As better shown in FIG. 3F, in a preferred embodiment, the sides 16 a, 16 b, 18 a, 18 b of the second and third pairs 16, 18 are provided with at least one split deviation 20 along their length arranged so that each side 16 a, 16 b of the second pair 16 is a rotational image of the sides 18 a, 18 b of the third pair 18. As illustrated, split deviations 20 are segments dividing the corresponding sides in three portions 24, 26, 28 projecting outwardly and inwardly with respect to the body 12 of the covering unit 10. More particularly, each of the sides 16 a, 16 b, 18 a, 18 b of the second and third pairs 16, 18 has a specific shape along its length which is formed of three end-to-end portions: a first ending portion 24, followed by the split deviation 20, which comprises a generally straight segment 26, and a second ending portion 28 similar to the first ending portion 24. Preferably, each ending portion 24, 28 is a substantially straight segment. While conserving this general profile, the sides can however be slightly irregular, to give the covering unit 10 a more natural looking aspect. In the illustrated embodiment, the generally straight segment 26 is much longer than the ending portions 24, 28 but it should be mentioned that other arrangements are also possible. For example the arrangement of split deviations described in U.S. Ser. No. 11/573,142 in the name of the applicant, the disclosure of which is incorporated herein, can be used. Of course, the sides 16 a, 16 b, 18 a, 18 b may be each provided with several split deviations, as long as each side of the second pair is a rotational image of the sides of the third pair.

By split deviation, one could also understand a break in a segment which causes the same to deviate of a certain angle from its original line. A split deviation may be a segment, such as illustrated in FIG. 3F, where the split deviation 20 corresponds to segment 26, and breaks the side into three portions, 24, 26 and 28, but it could also be a point breaking a line into two segments.

As shown in FIGS. 2 and 4, thanks to its particular configuration, when a covering unit 10 according to the invention is used in combination with other ones for defining a wall or floor surface, each one of the sides 14 a, 14 b, 16 a, 16 b, 18 a, 18 b is matingly engageable with the corresponding side of an equivalent pair of sides of a neighbouring covering unit 10. Moreover, with this particular configuration, the covering unit 10 has a central point of angular symmetry Ω, as best shown in FIG. 5, and is matingly engageable with a plurality of neighbouring covering units 10 in either a similar orientation or in an orientation of 180°. For example, the longest side B of the covering unit 10 can be rotated around the central point of angular symmetry Ω to then correspond to the opposite side B′. As it will be more apparent upon the following description, this two-orientation configuration on an individual basis is particularly advantageous since it improves even more the random look of the wall surface. As shown, the covering unit 10 is engageable with the neighbouring covering units 10 in staggered rows or in other words arranged in quincunx, that is to say an arrangement of five units with one at each corner of a rectangle and one at the center.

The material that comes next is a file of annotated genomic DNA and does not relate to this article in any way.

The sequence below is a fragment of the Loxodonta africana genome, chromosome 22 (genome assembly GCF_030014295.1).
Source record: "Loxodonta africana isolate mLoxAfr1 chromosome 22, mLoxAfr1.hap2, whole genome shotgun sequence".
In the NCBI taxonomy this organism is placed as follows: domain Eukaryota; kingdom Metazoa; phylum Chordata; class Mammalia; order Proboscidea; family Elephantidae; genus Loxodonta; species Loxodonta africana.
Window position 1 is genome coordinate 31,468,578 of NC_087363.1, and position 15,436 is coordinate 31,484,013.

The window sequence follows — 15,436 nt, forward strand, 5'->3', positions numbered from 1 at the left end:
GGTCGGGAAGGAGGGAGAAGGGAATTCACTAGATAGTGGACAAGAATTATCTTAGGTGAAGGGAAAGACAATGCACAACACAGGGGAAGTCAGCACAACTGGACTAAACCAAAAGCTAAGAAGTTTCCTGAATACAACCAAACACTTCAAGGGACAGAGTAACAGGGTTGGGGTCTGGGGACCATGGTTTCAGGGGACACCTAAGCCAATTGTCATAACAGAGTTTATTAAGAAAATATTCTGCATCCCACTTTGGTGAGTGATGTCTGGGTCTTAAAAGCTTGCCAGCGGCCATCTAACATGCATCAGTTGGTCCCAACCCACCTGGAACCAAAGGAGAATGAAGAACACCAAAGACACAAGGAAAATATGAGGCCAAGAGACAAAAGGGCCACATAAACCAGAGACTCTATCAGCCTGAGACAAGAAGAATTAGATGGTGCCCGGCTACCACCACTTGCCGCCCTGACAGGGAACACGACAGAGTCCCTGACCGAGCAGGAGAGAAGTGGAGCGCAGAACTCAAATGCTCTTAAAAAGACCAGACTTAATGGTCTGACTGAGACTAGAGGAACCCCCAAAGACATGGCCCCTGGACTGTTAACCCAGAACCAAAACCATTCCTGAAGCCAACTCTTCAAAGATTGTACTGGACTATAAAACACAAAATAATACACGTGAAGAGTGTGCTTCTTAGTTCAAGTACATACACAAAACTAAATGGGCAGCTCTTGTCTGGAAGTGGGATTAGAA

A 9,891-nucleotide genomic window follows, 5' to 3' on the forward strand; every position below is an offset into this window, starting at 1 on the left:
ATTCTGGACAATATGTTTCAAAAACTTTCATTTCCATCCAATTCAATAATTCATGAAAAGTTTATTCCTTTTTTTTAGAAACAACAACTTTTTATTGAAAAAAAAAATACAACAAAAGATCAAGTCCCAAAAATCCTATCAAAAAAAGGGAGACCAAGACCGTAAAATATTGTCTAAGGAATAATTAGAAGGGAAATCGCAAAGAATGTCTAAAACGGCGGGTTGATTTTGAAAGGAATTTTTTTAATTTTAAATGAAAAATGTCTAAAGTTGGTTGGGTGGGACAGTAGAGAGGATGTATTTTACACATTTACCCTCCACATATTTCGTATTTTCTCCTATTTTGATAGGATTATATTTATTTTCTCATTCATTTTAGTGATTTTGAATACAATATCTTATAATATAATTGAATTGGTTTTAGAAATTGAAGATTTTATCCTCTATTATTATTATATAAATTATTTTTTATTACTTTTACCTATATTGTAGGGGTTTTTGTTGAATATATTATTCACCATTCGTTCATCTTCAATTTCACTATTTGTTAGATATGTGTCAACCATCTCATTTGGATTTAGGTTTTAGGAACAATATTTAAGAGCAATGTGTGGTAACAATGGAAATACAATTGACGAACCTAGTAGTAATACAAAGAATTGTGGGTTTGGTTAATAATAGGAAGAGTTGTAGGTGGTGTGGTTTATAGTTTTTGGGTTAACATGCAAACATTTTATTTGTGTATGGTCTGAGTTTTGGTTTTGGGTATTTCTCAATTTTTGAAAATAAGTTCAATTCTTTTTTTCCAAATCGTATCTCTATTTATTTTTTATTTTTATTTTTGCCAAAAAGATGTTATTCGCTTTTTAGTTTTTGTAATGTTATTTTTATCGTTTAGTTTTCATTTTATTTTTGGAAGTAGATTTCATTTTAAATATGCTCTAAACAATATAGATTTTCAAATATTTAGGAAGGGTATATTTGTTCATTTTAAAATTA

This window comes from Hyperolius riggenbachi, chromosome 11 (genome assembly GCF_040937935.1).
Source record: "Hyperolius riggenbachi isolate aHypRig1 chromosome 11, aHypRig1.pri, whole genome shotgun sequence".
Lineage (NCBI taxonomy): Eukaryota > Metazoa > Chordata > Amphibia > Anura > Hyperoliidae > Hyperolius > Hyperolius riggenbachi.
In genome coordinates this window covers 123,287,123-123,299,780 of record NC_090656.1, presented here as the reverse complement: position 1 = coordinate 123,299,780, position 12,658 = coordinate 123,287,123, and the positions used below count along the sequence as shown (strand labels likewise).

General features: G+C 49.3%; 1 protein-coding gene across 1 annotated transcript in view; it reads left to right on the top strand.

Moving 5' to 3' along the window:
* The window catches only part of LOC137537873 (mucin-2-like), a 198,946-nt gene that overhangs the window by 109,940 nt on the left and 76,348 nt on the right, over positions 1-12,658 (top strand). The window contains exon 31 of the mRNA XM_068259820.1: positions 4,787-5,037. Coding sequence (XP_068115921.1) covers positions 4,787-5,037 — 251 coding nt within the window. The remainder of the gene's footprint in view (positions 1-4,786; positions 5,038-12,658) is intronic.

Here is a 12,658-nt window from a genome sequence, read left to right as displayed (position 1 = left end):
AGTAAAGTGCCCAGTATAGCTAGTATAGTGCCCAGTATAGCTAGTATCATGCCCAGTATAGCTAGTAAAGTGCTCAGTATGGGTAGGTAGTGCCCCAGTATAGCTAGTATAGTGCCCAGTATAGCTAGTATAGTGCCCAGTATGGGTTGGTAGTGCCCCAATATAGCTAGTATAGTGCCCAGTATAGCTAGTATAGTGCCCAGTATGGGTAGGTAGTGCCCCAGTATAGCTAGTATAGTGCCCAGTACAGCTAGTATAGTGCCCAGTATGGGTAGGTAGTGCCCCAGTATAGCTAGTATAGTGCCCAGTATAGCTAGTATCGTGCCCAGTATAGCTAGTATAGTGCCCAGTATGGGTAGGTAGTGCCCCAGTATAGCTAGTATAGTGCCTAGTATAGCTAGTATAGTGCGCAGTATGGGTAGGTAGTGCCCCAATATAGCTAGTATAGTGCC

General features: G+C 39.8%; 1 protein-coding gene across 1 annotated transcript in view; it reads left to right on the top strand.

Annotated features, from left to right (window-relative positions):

Referring now to FIG. 5, in a preferred embodiment of the invention, the sides 14 a, 14 b of the first pair 14 are also provided with at least one split deviation 20 along their length arranged so that each side of the first pair 14 is a rotational image of the other side. Of course, as explained above with respect to the sides 16 a, 16 b, 18 a, 18 b, several split deviations could be considered. In this embodiment, as for the sides of the second and third pairs 16, 18, the sides of the first pair 14 have along their length a first ending portion 24, followed by the split deviation 20, which comprises a generally straight segment 26, and a second ending portion 28 similar to the first ending portion 24. Preferably, each of the first and second ending portions 24, 28 of the sides of the first pair 14 is a substantially straight segment. It should be mentioned that the first ending portion 24, the split deviation 20, which comprises the generally straight segment 26, and the second ending portion 28 of the sides of the first pair 14 may be different from those of the sides of the second and third pairs 16, 18. They however bear the same reference numerals for facilitating the reference to the Figures. As shown, each side of a corresponding pair is adjacent to a corresponding side of each of the remaining pairs. According to the illustrated preferred embodiment, from a general point of view, each side is advantageously rotationally spaced from adjacent sides by an angle of 120°. More specifically, each ending portion 24, 28 of each side is rotationally spaced from the adjacent ending portion 24, 26 of the adjacent side by an angle of 120°. Of course, other configurations could be envisaged.